Curriculum English

Curriculum English

Primary Leader of English: Charlotte Maclean, Secondary Leader of English: Jackie Kilbride.

English Policy - click here to download

 

Introduction

Most learning takes place through the development and use of language. This gives the teaching of English Literacy a special place within the curriculum of Ravenshall School. English is a core subject in the National Curriculum and is delivered as a dedicated subject, but is also an integral part of every lesson which is taught in school.

Being able to communicate is not just about talking. Along with getting your own message across, being able to listen, pay attention, interact, play and understand what’s being said are the fundamental building blocks of communication. Listening is an essential skill for communicating and learning. Everywhere we go there are different noises around us. Sometimes children need a bit of quiet time to help them tune into talking rather than the other noises going on around them. Adults need to show children the way – when we listen to children, they learn what to do in order to be good listeners.

Communication (Speaking) and Listening

Being able to communicate is not just about talking. Along with getting your own message across, being able to listen, pay attention, interact, play and understand what’s being said are the fundamental building blocks of communication. Listening is an essential skill for communicating and learning. Everywhere we go there are different noises around us. Sometimes children need a bit of quiet time to help them tune into talking rather than the other noises going on around them. Adults need to show children the way – when we listen to children, they learn what to do in order to be good listeners.

Understanding is key to speaking and listening. Children need to understand what single words mean and when words are joined together into sentences, conversations and stories. This takes time and children go through phases where they ask lots of questions. This is a good thing as they’re trying to find out how things work and understand the world around them. Adults play an important role in answering the many questions children have and in checking out whether children understand. At Ravenshall we promote an inclusive total communication approach, please see our language and communication section for more information on this.

Phonics

Phonics is a method of teaching children to read by linking sounds (phonemes) and the symbols that represent them (graphemes, or letter groups).

What is a phoneme?

A phoneme is the smallest unit of sound. The phonemes used when speaking English are:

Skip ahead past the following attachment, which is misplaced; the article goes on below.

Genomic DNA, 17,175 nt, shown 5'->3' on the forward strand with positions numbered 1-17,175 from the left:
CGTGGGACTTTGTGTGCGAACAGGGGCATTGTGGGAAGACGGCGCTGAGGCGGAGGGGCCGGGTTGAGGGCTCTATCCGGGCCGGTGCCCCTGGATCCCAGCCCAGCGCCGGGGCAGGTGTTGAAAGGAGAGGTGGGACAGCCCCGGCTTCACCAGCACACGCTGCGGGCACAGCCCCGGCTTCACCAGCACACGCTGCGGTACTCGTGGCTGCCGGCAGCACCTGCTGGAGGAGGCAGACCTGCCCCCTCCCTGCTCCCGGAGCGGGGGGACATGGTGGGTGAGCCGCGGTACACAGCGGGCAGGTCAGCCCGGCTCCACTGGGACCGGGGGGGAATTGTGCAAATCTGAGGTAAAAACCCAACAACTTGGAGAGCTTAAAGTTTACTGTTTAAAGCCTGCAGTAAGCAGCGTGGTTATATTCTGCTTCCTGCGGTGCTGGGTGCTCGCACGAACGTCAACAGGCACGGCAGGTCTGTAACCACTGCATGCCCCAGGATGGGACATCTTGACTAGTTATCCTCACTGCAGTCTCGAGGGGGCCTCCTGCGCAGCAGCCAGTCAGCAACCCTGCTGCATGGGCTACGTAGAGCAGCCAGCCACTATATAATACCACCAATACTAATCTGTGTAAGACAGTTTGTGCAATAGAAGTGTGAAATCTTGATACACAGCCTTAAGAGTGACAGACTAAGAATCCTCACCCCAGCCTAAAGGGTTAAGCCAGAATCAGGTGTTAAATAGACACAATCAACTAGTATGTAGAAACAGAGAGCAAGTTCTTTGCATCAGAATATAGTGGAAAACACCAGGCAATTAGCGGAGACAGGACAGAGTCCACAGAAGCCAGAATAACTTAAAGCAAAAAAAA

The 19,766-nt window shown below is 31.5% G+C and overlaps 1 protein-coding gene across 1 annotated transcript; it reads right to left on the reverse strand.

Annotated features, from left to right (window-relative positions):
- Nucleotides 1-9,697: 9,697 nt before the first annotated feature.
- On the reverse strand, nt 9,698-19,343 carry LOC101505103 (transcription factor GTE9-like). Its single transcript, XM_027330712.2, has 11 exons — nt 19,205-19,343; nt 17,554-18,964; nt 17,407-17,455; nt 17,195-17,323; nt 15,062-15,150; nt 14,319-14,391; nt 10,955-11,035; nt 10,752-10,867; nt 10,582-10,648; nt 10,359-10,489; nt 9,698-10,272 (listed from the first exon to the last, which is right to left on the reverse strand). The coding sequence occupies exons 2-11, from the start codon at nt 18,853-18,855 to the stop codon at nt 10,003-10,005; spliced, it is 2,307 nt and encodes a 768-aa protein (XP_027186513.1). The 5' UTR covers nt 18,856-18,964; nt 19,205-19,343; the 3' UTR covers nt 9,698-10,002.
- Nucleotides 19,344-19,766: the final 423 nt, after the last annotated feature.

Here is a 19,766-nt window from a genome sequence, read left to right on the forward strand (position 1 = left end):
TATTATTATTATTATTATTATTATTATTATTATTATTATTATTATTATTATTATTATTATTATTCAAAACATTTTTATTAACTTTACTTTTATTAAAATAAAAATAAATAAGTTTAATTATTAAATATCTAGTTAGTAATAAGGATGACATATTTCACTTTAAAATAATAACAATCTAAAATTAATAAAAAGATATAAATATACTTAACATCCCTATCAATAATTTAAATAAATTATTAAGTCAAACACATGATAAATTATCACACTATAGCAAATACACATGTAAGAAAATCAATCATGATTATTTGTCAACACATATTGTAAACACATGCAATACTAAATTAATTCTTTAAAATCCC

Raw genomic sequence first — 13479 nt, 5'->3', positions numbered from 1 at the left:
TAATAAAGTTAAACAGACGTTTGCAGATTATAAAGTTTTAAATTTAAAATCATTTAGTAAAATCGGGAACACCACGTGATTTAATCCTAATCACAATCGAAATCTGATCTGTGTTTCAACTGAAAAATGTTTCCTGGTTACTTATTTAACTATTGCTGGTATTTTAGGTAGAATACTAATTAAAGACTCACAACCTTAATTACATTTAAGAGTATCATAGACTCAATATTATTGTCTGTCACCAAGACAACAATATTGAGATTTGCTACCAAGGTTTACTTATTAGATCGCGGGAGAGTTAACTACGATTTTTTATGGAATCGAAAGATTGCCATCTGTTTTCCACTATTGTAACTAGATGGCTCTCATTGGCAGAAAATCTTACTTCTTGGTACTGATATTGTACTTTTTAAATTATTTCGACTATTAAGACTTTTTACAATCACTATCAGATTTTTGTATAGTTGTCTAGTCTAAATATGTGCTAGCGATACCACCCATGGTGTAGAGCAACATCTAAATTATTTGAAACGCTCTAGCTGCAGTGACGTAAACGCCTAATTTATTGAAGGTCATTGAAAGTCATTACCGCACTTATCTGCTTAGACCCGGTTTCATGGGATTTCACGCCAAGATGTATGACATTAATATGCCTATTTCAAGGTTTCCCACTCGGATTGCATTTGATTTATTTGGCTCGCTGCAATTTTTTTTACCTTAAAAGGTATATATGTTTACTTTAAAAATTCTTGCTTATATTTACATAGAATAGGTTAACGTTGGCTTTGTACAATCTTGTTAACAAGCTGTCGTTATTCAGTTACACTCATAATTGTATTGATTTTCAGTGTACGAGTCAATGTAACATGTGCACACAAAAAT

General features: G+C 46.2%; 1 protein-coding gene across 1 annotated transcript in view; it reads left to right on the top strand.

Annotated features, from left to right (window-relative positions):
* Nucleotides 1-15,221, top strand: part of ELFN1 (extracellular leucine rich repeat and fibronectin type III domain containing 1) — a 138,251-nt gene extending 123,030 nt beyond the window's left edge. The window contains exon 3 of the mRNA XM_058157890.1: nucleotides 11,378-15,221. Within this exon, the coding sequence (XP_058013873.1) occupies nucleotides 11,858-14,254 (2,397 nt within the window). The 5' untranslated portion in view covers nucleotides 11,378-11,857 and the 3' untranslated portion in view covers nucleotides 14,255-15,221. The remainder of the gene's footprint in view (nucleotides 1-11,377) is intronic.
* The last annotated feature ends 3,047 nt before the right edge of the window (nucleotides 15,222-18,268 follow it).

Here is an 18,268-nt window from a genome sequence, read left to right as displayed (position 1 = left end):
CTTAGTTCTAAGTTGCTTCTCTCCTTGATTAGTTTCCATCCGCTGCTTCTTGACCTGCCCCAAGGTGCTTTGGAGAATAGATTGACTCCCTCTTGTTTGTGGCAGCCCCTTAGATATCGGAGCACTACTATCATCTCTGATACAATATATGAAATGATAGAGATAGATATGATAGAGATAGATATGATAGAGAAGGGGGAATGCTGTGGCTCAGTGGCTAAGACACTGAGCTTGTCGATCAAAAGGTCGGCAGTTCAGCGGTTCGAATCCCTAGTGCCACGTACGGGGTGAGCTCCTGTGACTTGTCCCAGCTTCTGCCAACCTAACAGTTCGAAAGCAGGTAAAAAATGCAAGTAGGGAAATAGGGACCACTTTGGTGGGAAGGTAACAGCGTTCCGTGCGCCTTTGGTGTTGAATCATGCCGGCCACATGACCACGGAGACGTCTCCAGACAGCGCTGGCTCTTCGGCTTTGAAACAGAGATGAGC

Children are taught letter sounds first. This involves thinking about what sound a word starts with, saying the sound out loud and then recognising how that sound is represented by a letter.

The aim is for children to be able to see a letter and then say the sound it represents out loud. This is called decoding.

Children then need to go from saying the individual sounds of each letter, to being able to blend the sounds and say the whole word. This can be a big step for many children and takes time.

While children are learning to say the sounds of letters out loud, they will also begin to learn to write these letters (encoding). They will be taught where they need to start with each letter and how the letters need to be formed in relation to each other. Letters (or groups of letters) that represent phonemes are called graphemes.

 

Reading:

At Ravenshall, we believe that it is very important for pupils to develop a love of books and enthusiasm for developing their reading skills.  

Success in reading has a direct effect upon progress in most other areas of the curriculum; therefore, we provide an environment with a balanced range of activities to help develop reading skills that include:    

  • enjoyment of songs, rhymes, poems and stories, alongside learning about and using the sound system of our alphabet (Phonics).
  • guided reading
  • regular independent reading
  • home/school reading
  • hearing books read aloud on a daily basis
  • selecting own choice of texts
  • reading in other subjects including ICT texts

This multi-strategy approach to develop reading skills encourages the pupils to understand text on different levels. It helps them read with a deeper understanding from a wide range of different text types including fiction and non-fiction publications, as well as real life texts such as sign posts, labels, captions and lists.

We use three main reading schemes, which are:    

  • Oxford Reading Tree    
  • Project X Alien Adventures    
  • Dockside

All teachers are responsible for hearing children read at least once per week, although this may be more frequent depending on need.

English - Reading

 

 

Writing:

At Ravenshall we promote writing and look for ways to inspire and motivate pupils so that they see themselves as ‘writers’. Talk comes first!

Pupils are encouraged to express their ideas clearly so that they can put thoughts in order and discuss what they want to say. This ‘talk’ helps to develop a wide ranging vocabulary, so that pupils are able to express themselves in a clear and varied way, making their writing lively and interesting for the reader.

Pupils develop their writing firstly through play, talk and mark making. They then develop their writing skills, producing structured legible script using correct letter formation.  At this point emphasis will be placed on the correct use of spelling, punctuation and grammar, which will help to develop this structure and make the meaning of their writing clear to the reader.

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